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Typically, belugas swim steadily along the surface, unlike most other whales, breathing in a rather thin steamy burst a couple of times a minute. They spend a lot of time under the pack ice, with the broad and flexible head used as a cushion to lift the floes in order to breathe. They can break through as much as 100cm of solid ice.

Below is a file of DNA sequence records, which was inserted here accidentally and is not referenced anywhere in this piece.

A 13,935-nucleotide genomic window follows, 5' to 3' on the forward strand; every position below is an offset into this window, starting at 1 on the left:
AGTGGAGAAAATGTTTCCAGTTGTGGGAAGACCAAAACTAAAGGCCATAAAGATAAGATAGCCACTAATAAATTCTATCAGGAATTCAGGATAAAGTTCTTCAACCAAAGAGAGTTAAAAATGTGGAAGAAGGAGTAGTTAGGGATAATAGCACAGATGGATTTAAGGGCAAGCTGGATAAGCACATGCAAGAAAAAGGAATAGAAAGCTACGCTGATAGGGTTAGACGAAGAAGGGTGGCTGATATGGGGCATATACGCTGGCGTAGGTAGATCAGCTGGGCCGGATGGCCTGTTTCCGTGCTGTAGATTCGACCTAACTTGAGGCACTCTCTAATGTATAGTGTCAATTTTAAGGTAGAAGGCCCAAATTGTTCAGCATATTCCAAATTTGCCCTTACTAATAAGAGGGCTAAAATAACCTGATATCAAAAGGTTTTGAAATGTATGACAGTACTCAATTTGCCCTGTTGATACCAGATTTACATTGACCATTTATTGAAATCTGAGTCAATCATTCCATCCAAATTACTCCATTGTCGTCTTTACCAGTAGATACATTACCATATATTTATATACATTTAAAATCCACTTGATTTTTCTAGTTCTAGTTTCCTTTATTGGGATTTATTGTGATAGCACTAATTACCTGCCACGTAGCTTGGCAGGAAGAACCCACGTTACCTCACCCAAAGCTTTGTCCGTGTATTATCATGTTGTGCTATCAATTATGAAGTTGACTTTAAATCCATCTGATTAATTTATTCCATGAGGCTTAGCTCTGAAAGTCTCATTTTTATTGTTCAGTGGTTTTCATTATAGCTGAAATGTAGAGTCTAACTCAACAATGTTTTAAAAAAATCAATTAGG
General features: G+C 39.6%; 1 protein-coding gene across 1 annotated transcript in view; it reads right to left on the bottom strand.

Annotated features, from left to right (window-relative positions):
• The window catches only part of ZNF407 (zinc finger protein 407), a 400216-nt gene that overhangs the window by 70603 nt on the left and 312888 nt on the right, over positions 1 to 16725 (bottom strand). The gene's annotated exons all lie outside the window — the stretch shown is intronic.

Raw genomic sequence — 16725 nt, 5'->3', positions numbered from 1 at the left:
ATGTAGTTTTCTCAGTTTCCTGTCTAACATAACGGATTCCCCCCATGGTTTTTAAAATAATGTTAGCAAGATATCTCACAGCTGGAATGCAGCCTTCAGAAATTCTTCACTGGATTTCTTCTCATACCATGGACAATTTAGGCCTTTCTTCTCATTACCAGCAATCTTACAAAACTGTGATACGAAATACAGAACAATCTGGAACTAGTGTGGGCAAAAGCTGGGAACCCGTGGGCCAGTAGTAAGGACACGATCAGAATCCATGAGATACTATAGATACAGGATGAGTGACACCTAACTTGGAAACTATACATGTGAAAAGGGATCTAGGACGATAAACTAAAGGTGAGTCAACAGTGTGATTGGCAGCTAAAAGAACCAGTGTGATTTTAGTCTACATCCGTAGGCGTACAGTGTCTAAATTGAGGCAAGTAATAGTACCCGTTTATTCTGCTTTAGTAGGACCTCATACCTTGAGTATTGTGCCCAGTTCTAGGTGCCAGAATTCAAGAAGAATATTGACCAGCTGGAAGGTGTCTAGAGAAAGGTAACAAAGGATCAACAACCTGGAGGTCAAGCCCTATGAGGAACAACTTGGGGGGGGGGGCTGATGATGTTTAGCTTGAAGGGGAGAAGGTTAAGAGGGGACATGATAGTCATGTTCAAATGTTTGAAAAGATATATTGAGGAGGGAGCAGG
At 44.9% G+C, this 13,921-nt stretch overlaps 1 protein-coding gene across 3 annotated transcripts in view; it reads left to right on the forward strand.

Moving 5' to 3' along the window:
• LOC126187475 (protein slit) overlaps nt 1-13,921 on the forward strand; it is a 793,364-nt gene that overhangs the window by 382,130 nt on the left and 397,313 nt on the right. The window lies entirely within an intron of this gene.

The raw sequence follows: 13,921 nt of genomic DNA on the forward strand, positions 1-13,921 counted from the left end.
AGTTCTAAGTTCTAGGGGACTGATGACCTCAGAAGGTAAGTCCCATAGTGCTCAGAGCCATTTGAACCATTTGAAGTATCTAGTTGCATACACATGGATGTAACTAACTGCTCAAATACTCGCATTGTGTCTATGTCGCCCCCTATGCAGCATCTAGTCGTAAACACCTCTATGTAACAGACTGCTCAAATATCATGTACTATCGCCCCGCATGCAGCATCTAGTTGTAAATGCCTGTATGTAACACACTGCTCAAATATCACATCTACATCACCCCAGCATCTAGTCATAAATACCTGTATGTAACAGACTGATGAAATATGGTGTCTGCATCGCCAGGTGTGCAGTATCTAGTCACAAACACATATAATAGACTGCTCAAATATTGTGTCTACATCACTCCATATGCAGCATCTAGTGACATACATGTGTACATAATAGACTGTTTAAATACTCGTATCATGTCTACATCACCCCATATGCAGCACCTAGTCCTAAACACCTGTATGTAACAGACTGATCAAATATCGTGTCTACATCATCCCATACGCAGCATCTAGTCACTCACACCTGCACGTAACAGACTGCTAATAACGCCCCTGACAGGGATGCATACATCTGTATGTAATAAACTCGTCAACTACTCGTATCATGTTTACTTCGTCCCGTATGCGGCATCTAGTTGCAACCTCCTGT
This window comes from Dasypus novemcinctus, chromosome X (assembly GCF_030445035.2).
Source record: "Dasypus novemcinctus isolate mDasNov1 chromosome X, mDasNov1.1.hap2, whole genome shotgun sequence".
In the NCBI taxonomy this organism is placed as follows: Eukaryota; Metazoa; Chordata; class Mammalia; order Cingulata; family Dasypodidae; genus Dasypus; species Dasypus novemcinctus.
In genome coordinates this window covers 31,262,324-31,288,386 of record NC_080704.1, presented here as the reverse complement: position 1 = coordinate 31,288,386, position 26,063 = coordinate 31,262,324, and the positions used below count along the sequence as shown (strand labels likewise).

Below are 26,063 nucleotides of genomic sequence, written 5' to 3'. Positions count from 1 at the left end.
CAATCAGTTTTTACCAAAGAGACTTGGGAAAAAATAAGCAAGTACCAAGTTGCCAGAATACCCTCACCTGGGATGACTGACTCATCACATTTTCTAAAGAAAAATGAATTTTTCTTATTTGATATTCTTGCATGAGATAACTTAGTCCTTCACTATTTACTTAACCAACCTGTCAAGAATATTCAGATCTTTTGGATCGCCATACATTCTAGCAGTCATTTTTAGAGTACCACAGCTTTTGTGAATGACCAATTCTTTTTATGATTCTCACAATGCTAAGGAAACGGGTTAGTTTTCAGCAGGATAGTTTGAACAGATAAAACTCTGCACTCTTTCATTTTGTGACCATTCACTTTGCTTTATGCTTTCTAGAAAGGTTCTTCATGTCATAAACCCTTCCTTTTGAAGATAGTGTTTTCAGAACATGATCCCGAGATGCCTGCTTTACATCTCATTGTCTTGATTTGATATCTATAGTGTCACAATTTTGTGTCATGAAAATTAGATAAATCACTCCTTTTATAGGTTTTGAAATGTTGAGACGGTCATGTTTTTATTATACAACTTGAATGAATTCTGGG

They are a talkative species – a ‘gam’ of belugas would be the perfect description for a pod whose species was known to whalers as the sea canary because of its varied and musical vocabulary. They indulge in trills, clicks, squeals, bell sounds, whistles and raspberries, sounds which are heard clearly above the surface.